Friday, Sept. 10: Remember Everything

Friday, Sept. 10: Remember Everything

There are not many dates that shape the ways of the entire world. September 11, 2001, was one of them. Everything was different after that day - some for better, some for worse. I don't think I would have ended up living in Brooklyn if it was not for 9/11 and the fact that my then-boyfriend and now-husband was adamant he wanted to be back in his hometown. And if I hadn't, there would not have been a Bklyner.

I'm a bit overwhelmed as I sign off now. Trying to figure out how to create and integrate solid local news into modern life, and how to make it sustainable has been an obsession of mine for the last 15 years. I think we did all right on the former, not so much on the latter, and I am truly sorry for that.

I'd like to think that Brooklyn will be all right, but local news about it is incredibly scattered when it does get reported, and I fear few stories will be followed consistently. Greenpoint, thanks to the dedication of Julia Moak (follow and support Greenpointers if you live there) and Bushwick, thanks to Alec Meeker (same for Bushwick Daily) will continue to get covered as long as these two keep going. Zawadi Morris at BK Reader has been steadily covering the issues of Black Brooklyn.

But there is quite a bit of Brooklyn beyond that. It's great that we can discover new restaurants and businesses easily on social media and get Citizen updates on crimes as they happen. But to understand society and how it functions means asking, in a consistent and ongoing way, why something is or is not happening. It is hard to do something about something you do not know about.

We end today with two stories close to my heart. One is the Culver El Condos affordable housing project, which was one of the first stories I did back in 2007. I was hoping that I would be able to report that after almost 20 years since it was first proposed, and over two years since the construction on Phase 1 was completed, the 36 three- and four-bedroom units would be occupied. As of today, they are all still sitting vacant, during what is one of the worst housing shortages in decades.

The other is a story of Coney Island Avenue. While I have not walked the length of every street in Brooklyn, I have made the point to walk some of them regularly - Flatbush Avenue, Bedford Avenue, 18th Avenue, McDonald Avenue, and my favorite - Coney Island Avenue. Our office used to be above the 773 Lounge, tucked between George's Diner and a mosque. Unlike say Flatbush, Coney Island Avenue is the back alley, working street of Brooklyn. It's messy, vibrant, and a cross-section of so many incredible communities. Billy walked the length of it yesterday for his final story and I urge you all to read it.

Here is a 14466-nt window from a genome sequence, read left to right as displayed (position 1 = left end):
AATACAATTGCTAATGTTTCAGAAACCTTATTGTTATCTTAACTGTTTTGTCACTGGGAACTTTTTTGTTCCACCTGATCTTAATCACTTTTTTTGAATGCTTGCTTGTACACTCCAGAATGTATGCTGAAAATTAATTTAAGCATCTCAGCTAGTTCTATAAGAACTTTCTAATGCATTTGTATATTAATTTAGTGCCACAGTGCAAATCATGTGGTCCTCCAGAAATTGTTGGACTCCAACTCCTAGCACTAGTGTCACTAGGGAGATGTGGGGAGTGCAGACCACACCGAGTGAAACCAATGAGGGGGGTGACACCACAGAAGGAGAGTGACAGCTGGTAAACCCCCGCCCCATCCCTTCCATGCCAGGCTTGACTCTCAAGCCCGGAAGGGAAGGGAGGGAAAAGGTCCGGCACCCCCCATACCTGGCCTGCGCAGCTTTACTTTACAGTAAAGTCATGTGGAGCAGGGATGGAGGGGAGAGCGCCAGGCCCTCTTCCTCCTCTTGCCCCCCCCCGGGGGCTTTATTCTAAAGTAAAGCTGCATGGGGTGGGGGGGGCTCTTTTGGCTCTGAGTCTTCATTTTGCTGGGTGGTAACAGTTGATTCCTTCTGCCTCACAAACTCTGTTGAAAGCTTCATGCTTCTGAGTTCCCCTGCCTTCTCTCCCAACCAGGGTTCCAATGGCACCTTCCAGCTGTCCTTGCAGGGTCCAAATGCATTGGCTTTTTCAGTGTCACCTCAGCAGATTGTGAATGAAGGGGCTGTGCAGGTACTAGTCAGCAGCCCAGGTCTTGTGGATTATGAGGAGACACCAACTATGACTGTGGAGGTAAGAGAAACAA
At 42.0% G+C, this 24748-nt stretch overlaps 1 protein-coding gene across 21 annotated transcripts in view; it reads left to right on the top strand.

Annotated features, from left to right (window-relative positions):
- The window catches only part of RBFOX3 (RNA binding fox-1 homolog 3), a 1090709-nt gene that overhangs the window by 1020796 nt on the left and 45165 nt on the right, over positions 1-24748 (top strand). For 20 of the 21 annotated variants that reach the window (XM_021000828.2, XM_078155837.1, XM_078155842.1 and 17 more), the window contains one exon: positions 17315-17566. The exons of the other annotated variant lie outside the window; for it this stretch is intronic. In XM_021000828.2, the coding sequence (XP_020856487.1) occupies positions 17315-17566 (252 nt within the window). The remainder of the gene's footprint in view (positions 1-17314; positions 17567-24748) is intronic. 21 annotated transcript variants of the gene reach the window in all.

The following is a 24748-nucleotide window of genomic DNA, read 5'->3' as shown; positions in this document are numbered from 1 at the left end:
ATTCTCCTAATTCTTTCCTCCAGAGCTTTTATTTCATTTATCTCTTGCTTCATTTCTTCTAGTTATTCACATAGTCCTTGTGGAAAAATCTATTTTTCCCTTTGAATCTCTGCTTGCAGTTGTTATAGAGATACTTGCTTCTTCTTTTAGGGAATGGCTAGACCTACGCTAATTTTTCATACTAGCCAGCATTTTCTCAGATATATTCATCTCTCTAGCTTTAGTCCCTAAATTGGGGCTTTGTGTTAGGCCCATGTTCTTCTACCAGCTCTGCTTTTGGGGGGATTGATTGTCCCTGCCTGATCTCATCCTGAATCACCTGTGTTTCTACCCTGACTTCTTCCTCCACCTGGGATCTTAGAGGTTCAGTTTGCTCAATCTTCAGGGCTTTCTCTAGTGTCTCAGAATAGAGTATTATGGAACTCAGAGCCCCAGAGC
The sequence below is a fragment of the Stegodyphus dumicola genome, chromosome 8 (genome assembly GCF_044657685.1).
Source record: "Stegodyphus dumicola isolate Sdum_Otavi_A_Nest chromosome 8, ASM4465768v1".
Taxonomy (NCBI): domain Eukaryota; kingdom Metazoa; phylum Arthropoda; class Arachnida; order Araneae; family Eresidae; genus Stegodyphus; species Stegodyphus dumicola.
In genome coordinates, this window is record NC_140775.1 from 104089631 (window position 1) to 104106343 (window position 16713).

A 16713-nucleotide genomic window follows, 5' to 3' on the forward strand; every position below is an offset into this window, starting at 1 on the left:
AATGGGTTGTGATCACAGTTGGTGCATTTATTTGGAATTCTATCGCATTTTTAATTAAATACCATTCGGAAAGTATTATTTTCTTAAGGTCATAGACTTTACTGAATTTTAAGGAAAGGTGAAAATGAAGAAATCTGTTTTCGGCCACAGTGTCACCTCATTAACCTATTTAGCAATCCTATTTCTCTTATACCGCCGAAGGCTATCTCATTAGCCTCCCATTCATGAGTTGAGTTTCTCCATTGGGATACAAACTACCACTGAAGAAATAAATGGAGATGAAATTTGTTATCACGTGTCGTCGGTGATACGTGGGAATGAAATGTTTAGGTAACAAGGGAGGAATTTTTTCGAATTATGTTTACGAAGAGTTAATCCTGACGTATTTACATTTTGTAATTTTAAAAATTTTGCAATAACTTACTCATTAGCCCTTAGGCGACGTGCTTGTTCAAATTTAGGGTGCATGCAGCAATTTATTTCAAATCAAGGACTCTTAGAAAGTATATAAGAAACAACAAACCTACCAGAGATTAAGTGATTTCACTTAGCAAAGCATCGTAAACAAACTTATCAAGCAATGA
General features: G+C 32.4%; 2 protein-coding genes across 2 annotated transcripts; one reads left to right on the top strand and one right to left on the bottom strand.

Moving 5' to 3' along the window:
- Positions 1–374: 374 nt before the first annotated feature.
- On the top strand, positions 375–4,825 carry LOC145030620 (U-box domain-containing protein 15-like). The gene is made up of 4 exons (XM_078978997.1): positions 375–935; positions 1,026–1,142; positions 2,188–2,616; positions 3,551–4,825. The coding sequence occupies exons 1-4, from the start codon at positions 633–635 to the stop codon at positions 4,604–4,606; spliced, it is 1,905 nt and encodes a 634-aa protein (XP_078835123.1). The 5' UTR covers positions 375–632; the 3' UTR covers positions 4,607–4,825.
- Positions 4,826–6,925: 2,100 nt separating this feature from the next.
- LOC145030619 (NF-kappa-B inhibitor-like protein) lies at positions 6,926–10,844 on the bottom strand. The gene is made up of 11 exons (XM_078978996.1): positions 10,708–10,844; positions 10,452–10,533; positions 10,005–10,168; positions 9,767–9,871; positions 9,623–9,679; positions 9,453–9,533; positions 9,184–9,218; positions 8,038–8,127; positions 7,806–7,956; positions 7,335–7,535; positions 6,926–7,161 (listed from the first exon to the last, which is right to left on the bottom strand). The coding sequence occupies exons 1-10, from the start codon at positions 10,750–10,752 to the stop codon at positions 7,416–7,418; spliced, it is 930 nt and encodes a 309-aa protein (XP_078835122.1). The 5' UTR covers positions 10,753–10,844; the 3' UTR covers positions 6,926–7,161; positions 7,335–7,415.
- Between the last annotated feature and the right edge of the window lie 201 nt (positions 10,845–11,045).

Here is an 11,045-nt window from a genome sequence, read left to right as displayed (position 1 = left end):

The 20 Year Saga of Still Empty Culver El Affordable Condos

The 20 Year Saga of The Still Empty Culver El Affordable Condos

Liena Zagare • 4 min read

The Culver El Affordable Housing Project on 37th Street has been almost 20 years in the making and so far has resulted in exactly zero affordable housing units. Yes, 36 of the 68 large affordable condo units have been constructed, but they are all still sitting empty more than two years after having been completed, despite the city facing the worst housing crisis in decades.

A Tribute To Coney Island Avenue

Billy Richling

Coney Island Avenue, the six-part audio series, which was released this week, is designed to accompany a listener’s self-guided walk down the 5-mile-long Brooklyn thoroughfare from which it takes its name. The route crosses through an eclectic mix of neighborhoods and communities as it connects Prospect Park with Brighton Beach and the Atlantic Ocean.

“Each neighborhood feels like its own world, with its own language, food, architecture, and culture,” Ogden told Bklyner. “In many ways, it's a microcosm of the borough and the city at large.”

Along the way, we listen as a host of characters from different eras and walks of life talk about their memories, leave voicemails for unidentified loved ones, and worry about their futures. The most prominent of these voices, and the one that gives the project its narrative arc, is that of Ayesha, an immigrant from Karachi, Pakistan, who moves with her new husband to Brooklyn’s Little Pakistan neighborhood at the turn of the 21st century.

Of course, none of us can go back to the way things were before, whatever “before” means for each of us. But when we step out our front door and walk down the block, we can take a deep, slow breath of city air. We can take a closer, more generous look at the places and people around us, the stories they offer, the endless complexities they hide, the triumphs and tragedies that still await them. We can think about how lucky we are to get to be here together. We can take a moment to wonder where all the time has gone. Then we can turn our thoughts to where it will go next.

That's it. You've made it to the end of today's edition - our last for a while, though hopefully not forever. While I take some time off, you can still reach me at, I may just take a little while to get back to you.

❤️ Be well, be kind, and take care! ❤️ And if you are on the mailing list, you will be the first to know if Bklyner comes back.❤️


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